The Work

March 7, 2011 9:46 PM

Preliminary Injunction Bars Ecuadorian Plaintiffs and Lawyers from Enforcing $9 Billion Judgment Against Chevron

Posted by Alison Frankel

From The Litigation Daily

In the three weeks since Manhattan federal district court judge Lewis Kaplan presided over a Feb. 18 hearing on Chevron's motion for a preliminary injunction to bar Ecuadorian plaintiffs and their lawyers from enforcing the Ecuadorian court's multibillion-dollar judgment against Chevron for its alleged contamination of the Lago Agrio region of the Amazon River basin, the plaintiffs have asserted a couple of risky strategies to head off an injunction.

First, as we reported last week, Keker & Van Nest lawyers for Steven Donziger--the lead U.S. lawyer for the Ecuadorian plaintiffs and a defendant in the Chevron racketeering suit before Judge Kaplan--filed a motion to transfer the RICO case out of Kaplan's courtroom, arguing that Chevron improperly manipulated the assignment system to get the case before a presumably sympathetic judge.

Then on Friday, lawyers for two of the Ecuadorian plaintiffs who are also RICO defendants filed a brief asserting that Chevron should be denied the injunction because of its own dirty hands. The March 4 filing asserts that Chevron has arranged to keep two alleged former operatives from disclosing the oil company's purported evidence tampering by "acting as a benefactor" to the operatives via cash stipends and other assistance.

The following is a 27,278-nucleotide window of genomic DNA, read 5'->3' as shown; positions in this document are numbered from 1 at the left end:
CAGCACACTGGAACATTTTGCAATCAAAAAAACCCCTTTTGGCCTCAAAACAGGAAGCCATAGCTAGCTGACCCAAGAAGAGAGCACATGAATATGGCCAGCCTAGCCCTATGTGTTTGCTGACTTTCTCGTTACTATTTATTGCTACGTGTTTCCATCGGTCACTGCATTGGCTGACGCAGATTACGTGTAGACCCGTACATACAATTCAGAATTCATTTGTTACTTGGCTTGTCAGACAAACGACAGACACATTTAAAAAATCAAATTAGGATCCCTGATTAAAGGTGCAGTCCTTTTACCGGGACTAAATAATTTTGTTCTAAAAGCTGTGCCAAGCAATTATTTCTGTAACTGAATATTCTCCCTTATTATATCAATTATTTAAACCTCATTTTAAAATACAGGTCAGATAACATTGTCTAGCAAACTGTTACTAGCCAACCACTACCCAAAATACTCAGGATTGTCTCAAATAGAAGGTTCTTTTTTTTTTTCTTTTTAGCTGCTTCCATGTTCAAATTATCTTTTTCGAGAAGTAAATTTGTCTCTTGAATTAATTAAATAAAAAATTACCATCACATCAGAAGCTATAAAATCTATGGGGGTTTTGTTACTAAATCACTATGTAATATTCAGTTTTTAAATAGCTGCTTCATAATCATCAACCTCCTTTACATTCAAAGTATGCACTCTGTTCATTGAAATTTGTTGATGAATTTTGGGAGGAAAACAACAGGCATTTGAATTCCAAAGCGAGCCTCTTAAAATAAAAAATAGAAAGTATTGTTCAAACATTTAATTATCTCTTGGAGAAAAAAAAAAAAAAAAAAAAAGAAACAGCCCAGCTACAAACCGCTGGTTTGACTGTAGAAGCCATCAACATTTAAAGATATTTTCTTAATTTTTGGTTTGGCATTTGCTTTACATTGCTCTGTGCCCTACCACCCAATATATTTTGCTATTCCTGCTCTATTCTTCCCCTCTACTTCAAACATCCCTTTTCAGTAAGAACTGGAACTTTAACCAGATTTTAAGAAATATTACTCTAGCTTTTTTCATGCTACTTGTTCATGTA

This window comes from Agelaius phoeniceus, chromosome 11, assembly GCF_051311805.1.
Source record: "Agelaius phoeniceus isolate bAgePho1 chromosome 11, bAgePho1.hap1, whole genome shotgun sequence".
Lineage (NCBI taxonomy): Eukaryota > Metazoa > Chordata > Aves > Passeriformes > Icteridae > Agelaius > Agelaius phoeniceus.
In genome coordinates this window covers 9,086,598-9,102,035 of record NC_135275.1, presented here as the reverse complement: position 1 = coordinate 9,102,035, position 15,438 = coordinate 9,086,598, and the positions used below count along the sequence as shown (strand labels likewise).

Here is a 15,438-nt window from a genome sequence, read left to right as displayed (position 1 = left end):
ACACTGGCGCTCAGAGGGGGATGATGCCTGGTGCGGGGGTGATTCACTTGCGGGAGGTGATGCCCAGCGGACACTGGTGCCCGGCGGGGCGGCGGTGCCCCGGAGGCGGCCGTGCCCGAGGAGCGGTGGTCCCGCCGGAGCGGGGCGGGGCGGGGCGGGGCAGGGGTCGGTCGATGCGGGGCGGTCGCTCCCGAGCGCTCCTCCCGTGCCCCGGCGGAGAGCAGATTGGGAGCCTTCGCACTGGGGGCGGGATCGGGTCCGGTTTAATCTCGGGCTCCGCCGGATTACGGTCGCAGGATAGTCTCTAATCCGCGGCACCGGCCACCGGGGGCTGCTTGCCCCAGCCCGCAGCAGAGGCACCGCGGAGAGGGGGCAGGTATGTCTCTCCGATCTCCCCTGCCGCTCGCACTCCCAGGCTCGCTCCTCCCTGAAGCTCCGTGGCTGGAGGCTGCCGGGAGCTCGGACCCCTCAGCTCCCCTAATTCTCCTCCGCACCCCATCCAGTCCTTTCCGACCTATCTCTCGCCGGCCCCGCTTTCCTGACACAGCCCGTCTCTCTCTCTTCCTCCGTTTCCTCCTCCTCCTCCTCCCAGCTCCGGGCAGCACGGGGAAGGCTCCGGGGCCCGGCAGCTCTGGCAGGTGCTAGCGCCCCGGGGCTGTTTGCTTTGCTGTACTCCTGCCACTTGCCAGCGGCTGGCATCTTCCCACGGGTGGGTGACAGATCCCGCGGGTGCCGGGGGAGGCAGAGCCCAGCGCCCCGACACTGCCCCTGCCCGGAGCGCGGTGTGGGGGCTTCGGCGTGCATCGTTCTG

But on Monday the efforts of the Ecuadorian plaintiffs and their lawyers came up completely empty. Judge Kaplan denied the Keker motion to transfer the RICO suit, finding it "without merit" because the racketeering case is related to the Chevron 1782 discovery litigation he has overseen since last summer. Kaplan also denied the plaintiffs' motion to supplement the record with evidence of Chevron's alleged payments to its former operatives.

And, most significantly, in a 131-page ruling, Judge Kaplan granted Chevron's motion for a preliminary injunction. The ruling bars the Ecuadorian plaintiffs and their lawyers from acting to enforce the $9 billion judgment rendered by the Ecuadorian court last month.

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Contact Alison Frankel at

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